97 Things Every Programmer Should Know

(Chris Devlin) #1

(^24) 97 Things Every Programmer Should Know

Code Is Design ..................................

Ryan Brush

iMAGiNE WAKiNG UP TOMORROW and learning that the construction indus-
try has made the breakthrough of the century. Millions of cheap, incredibly
fast robots can fabricate materials out of thin air, have a near-zero power cost,
and can repair themselves. And it gets better: given an unambiguous blueprint
for a construction project, the robots can build it without human intervention,
all at negligible cost.

One can imagine the impact on the construction industry, but what would
happen upstream? How would the behavior of architects and designers change
if construction costs were negligible? Today, physical and computer models are
built and rigorously tested before investing in construction. Would we bother
if the construction was essentially free? If a design collapses, no big deal—just
find out what went wrong and have our magical robots build another one.
There are further implications. With models obsolete, unfinished designs
evolve by repeatedly building and improving upon an approximation of the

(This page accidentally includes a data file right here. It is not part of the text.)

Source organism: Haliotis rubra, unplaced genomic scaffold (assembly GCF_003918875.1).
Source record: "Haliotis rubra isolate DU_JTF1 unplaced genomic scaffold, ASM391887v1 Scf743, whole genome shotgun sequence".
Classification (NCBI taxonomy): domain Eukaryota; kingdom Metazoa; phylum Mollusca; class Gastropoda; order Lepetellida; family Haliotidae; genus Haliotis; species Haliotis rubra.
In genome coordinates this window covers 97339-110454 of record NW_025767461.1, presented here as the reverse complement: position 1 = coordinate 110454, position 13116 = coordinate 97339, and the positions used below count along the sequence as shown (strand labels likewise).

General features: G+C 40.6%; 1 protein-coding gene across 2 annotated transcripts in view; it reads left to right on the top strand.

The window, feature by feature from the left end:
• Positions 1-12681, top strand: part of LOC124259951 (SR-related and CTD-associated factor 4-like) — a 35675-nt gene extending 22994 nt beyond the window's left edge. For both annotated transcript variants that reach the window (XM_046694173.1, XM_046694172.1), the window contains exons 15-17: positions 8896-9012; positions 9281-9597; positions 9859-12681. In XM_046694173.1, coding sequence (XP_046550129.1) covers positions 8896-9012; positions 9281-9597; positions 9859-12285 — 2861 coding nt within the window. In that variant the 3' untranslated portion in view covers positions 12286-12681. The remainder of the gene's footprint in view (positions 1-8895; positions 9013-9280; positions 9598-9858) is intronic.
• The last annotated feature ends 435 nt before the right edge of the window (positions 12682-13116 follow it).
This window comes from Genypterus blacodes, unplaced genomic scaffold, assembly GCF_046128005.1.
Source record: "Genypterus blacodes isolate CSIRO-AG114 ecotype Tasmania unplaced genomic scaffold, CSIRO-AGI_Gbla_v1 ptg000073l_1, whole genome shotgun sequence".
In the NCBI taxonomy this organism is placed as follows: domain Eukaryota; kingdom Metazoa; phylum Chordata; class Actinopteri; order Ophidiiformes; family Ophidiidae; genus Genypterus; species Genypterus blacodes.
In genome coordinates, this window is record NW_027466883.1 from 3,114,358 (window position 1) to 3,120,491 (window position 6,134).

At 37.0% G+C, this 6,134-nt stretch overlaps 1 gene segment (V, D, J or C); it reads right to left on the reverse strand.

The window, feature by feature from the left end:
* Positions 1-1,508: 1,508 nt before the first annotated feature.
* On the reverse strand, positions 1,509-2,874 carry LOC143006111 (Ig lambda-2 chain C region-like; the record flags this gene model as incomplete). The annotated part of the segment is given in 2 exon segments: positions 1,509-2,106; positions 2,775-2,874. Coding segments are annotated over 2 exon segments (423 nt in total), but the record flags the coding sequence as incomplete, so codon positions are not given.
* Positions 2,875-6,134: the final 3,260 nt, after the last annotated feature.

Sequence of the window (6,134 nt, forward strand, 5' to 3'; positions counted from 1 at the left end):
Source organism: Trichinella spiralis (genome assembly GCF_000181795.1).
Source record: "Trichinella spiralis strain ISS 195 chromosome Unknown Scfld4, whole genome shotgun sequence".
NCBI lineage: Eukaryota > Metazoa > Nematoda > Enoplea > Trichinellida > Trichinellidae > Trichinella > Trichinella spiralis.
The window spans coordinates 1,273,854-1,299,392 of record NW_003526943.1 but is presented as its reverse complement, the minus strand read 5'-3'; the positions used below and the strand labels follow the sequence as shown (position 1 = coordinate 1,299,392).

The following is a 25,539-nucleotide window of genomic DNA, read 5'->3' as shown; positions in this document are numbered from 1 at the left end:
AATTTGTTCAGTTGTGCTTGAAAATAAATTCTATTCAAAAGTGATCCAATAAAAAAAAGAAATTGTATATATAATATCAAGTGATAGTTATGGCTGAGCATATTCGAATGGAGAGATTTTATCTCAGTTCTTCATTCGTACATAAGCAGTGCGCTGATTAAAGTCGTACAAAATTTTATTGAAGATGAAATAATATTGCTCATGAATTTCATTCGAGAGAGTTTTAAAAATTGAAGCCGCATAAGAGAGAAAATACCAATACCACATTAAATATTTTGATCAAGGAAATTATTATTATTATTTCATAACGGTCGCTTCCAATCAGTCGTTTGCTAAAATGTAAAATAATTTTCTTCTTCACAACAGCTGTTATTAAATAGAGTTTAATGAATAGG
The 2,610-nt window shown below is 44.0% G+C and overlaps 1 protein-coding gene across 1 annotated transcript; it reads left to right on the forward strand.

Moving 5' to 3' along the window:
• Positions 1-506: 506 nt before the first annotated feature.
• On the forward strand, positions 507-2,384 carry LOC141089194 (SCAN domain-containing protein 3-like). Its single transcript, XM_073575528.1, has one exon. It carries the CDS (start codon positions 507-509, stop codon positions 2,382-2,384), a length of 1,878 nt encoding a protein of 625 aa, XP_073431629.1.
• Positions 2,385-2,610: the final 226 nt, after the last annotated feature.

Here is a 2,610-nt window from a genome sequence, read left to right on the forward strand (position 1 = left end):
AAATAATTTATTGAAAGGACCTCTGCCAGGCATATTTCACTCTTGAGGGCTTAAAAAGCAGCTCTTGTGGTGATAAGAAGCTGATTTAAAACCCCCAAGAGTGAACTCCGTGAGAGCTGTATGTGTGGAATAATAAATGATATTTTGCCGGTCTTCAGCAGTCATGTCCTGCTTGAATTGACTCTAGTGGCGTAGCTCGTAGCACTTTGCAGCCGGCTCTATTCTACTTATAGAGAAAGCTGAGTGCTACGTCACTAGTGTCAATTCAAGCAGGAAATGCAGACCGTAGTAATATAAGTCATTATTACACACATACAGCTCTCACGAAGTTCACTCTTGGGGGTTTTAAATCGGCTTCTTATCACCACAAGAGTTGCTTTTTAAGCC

end goal. A casual observer may have trouble distinguishing an unfinished
design from a finished product.

Our ability to predict timelines will fade away. Construction costs are more
easily calculated than design costs—we know the approximate cost of install-
ing a girder, and how many girders we need. As predictable tasks shrink toward
zero, the less predictable design time starts to dominate. Results are produced
more quickly, but reliable timelines slip away.

Of course, the pressures of a competitive economy still apply. With construc-
tion costs eliminated, a company that can quickly complete a design gains an

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